Britain, France, and Germany have proposed new European Union sanctions against Iran related to its ballistic-missile program and its role in the Syrian conflict, according to a document seen by the Reuters news agency.
Reuters on March 16 reported the move would be aimed at satisfying demands made by U.S. President Donald Trump and keeping him “committed” to the 2015 nuclear pact that Tehran signed with world powers and from which Trump has threatened to withdraw.
Reuters, citing two people familiar with the matter, said the document was sent to EU capitals on March 16 to measure the level of support for fresh sanctions.
According to EU rules, all 28 members must agree to any such sanctions.
"We will...be circulating in the coming days a list of persons and entities that we believe should be targeted in view of their publicly demonstrated roles," the document said, specifically citing Iran’s ballistic-missile tests and its role in supporting Syria's government in the seven-year-old civil war against Western-backed rebels.
The document added that Britain, France, and Germany were involved in "intensive talks" with the Trump administration to "achieve a clear and lasting reaffirmation of U.S. support for the [nuclear] agreement beyond May 12."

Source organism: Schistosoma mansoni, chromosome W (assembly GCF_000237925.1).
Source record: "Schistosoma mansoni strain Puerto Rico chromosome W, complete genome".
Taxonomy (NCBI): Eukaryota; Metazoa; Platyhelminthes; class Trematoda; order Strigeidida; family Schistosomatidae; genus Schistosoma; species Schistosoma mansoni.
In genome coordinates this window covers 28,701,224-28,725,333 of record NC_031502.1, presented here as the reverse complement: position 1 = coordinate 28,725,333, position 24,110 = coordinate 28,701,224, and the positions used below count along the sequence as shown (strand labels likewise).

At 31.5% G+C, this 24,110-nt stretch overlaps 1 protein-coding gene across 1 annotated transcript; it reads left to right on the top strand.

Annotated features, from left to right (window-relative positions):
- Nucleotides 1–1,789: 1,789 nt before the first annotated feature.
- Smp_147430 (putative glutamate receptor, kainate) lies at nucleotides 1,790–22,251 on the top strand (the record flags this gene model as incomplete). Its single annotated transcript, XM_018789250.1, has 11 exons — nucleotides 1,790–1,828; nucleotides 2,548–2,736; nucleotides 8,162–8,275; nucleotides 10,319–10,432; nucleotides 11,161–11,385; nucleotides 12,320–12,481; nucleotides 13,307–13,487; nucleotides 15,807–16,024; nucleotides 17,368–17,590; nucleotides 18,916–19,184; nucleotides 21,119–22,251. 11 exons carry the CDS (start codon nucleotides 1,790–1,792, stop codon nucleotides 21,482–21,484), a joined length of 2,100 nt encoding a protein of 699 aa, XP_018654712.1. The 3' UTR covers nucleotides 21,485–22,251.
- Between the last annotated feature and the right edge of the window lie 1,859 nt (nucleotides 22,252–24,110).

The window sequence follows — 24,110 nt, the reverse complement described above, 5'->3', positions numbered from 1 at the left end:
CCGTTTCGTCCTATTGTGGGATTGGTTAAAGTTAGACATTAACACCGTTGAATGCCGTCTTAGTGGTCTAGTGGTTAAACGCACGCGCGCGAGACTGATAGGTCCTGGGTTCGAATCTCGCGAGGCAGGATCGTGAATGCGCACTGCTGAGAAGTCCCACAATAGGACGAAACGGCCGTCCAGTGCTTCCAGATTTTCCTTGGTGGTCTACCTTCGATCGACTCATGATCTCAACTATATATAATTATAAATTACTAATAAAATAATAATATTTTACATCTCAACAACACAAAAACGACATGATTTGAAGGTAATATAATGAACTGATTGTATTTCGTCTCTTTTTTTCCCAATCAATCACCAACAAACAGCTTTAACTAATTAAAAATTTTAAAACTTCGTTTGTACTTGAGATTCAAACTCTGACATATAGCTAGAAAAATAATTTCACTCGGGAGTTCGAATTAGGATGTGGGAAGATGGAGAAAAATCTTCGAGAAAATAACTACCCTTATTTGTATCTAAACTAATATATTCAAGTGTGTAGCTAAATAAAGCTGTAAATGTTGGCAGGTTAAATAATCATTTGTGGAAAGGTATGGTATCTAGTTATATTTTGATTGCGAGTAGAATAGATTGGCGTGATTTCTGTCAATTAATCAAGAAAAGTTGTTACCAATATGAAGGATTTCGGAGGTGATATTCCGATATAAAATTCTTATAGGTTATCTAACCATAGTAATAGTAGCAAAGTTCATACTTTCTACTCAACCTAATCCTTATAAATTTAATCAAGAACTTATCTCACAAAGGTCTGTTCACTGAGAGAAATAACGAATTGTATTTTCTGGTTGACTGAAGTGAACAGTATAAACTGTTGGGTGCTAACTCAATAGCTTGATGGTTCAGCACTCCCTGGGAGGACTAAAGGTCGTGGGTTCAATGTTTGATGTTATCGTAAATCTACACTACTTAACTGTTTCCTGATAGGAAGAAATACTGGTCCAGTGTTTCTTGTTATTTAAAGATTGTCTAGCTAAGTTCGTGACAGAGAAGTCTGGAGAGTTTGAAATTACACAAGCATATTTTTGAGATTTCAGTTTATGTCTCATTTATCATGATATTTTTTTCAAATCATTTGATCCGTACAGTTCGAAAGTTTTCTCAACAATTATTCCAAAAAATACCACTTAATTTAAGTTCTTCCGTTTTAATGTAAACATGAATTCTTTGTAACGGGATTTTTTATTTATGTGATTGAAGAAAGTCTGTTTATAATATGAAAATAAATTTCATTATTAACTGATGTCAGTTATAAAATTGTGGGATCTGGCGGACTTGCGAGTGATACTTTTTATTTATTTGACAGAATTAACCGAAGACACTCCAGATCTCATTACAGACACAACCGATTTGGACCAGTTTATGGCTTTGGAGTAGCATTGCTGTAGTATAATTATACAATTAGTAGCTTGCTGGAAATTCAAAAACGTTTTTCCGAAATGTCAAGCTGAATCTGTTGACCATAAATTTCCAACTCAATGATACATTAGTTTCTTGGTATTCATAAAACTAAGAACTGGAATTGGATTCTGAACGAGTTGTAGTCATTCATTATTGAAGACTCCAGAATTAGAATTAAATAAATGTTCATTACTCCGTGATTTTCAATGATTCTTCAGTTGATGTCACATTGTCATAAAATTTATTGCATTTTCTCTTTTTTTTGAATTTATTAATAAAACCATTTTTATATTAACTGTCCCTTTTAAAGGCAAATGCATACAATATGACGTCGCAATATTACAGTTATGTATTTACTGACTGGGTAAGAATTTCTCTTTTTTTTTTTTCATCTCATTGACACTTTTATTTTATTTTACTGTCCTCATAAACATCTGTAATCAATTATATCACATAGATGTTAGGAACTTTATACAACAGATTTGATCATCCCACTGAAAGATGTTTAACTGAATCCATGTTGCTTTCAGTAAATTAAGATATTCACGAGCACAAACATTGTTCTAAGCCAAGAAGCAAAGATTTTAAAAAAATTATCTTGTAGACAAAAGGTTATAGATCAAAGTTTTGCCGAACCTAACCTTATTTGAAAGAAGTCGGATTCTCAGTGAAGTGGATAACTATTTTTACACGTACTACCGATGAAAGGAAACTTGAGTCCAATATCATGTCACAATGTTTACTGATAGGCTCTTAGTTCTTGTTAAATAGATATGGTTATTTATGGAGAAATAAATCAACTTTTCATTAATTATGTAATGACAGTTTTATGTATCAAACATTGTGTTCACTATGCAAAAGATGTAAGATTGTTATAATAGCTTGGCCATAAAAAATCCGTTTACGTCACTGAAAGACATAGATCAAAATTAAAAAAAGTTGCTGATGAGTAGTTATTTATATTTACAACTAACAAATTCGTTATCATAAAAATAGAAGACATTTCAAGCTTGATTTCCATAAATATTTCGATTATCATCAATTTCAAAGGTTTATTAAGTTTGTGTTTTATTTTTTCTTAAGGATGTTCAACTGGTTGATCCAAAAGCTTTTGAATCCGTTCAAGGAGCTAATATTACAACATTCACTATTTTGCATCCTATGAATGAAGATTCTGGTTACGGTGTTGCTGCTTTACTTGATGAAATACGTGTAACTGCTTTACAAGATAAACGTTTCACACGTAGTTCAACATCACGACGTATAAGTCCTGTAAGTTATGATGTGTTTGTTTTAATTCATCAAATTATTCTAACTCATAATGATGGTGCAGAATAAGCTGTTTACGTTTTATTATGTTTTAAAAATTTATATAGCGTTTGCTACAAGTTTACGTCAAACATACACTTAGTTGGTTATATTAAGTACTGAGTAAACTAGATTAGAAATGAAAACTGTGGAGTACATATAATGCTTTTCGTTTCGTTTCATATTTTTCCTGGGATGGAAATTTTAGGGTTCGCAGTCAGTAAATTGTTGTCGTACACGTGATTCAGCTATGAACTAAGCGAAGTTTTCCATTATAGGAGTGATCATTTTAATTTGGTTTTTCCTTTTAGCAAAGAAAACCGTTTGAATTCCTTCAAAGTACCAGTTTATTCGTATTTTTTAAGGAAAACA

The document suggested the measures would "target militias and commanders" and build on the bloc’s existing sanctions related to Syria, which include travel bans, asset freezes, and a ban on conductingbusiness with public or private companies.
Trump has taken a hard line on Iran throughout his term as president.
He has threatened to withdraw the United States from the nuclear agreement unless European allies and the U.S. Congress agree by May 12 to fix what he called "disastrous flaws" in the deal and impose tough new restrictions aimed at curbing Iran's ballistic-missile development and its intervention in regional conflicts.
Trump asserts that Tehran has violated the “spirit” of the nuclear deal and that it is using its ballistic-missile program to get around its restraints and continue development of nuclear weapons.
Trump wants to extend the duration of the nuclear curbs on Iran, increase international inspections on its nuclear program, and include restrictions on ballistic missiles.
Iran insists its nuclear program is designed strictly for civilian energy purposes and denies that it is interfering in the affairs of countries in the region.
Concerns about the future of U.S. participation in the nuclear deal were raised again this week after Trump fired Secretary of State Rex Tillerson, who was seen as being in favor of remaining in the pact.
Trump’s nominee to replace him, CIA Director Mike Pompeo, is a strong critic of Iran and the nuclear deal.